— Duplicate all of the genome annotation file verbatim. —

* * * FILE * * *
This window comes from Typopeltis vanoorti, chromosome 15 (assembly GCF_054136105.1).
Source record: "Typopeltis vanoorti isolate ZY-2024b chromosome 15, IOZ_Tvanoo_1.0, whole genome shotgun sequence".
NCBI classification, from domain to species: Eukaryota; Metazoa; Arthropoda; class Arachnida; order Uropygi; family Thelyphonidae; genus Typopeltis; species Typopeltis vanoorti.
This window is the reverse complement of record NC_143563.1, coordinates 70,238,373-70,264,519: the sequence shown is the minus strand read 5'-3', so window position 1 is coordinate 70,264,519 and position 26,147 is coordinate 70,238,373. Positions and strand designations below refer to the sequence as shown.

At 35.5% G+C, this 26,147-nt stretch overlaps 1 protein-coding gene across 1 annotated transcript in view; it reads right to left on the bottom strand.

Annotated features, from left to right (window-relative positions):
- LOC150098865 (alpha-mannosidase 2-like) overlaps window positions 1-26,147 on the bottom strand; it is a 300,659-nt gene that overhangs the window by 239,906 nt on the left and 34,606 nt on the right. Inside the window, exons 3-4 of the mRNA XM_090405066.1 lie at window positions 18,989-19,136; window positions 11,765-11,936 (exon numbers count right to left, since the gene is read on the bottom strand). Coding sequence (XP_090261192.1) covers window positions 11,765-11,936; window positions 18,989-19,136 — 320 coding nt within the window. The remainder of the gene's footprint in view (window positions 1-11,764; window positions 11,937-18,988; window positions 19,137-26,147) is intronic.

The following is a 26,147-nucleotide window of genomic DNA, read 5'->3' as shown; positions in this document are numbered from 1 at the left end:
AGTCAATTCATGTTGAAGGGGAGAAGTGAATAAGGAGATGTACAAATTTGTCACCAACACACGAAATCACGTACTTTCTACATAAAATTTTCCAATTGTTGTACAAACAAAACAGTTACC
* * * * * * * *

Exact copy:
This window comes from Typopeltis vanoorti, chromosome 15 (assembly GCF_054136105.1).
Source record: "Typopeltis vanoorti isolate ZY-2024b chromosome 15, IOZ_Tvanoo_1.0, whole genome shotgun sequence".
NCBI classification, from domain to species: Eukaryota; Metazoa; Arthropoda; class Arachnida; order Uropygi; family Thelyphonidae; genus Typopeltis; species Typopeltis vanoorti.
This window is the reverse complement of record NC_143563.1, coordinates 70,238,373-70,264,519: the sequence shown is the minus strand read 5'-3', so window position 1 is coordinate 70,264,519 and position 26,147 is coordinate 70,238,373. Positions and strand designations below refer to the sequence as shown.

At 35.5% G+C, this 26,147-nt stretch overlaps 1 protein-coding gene across 1 annotated transcript in view; it reads right to left on the bottom strand.

Annotated features, from left to right (window-relative positions):
- LOC150098865 (alpha-mannosidase 2-like) overlaps window positions 1-26,147 on the bottom strand; it is a 300,659-nt gene that overhangs the window by 239,906 nt on the left and 34,606 nt on the right. Inside the window, exons 3-4 of the mRNA XM_090405066.1 lie at window positions 18,989-19,136; window positions 11,765-11,936 (exon numbers count right to left, since the gene is read on the bottom strand). Coding sequence (XP_090261192.1) covers window positions 11,765-11,936; window positions 18,989-19,136 — 320 coding nt within the window. The remainder of the gene's footprint in view (window positions 1-11,764; window positions 11,937-18,988; window positions 19,137-26,147) is intronic.

The following is a 26,147-nucleotide window of genomic DNA, read 5'->3' as shown; positions in this document are numbered from 1 at the left end:
AGTCAATTCATGTTGAAGGGGAGAAGTGAATAAGGAGATGTACAAATTTGTCACCAACACACGAAATCACGTACTTTCTACATAAAATTTTCCAATTGTTGTACAAACAAAACAGTTACC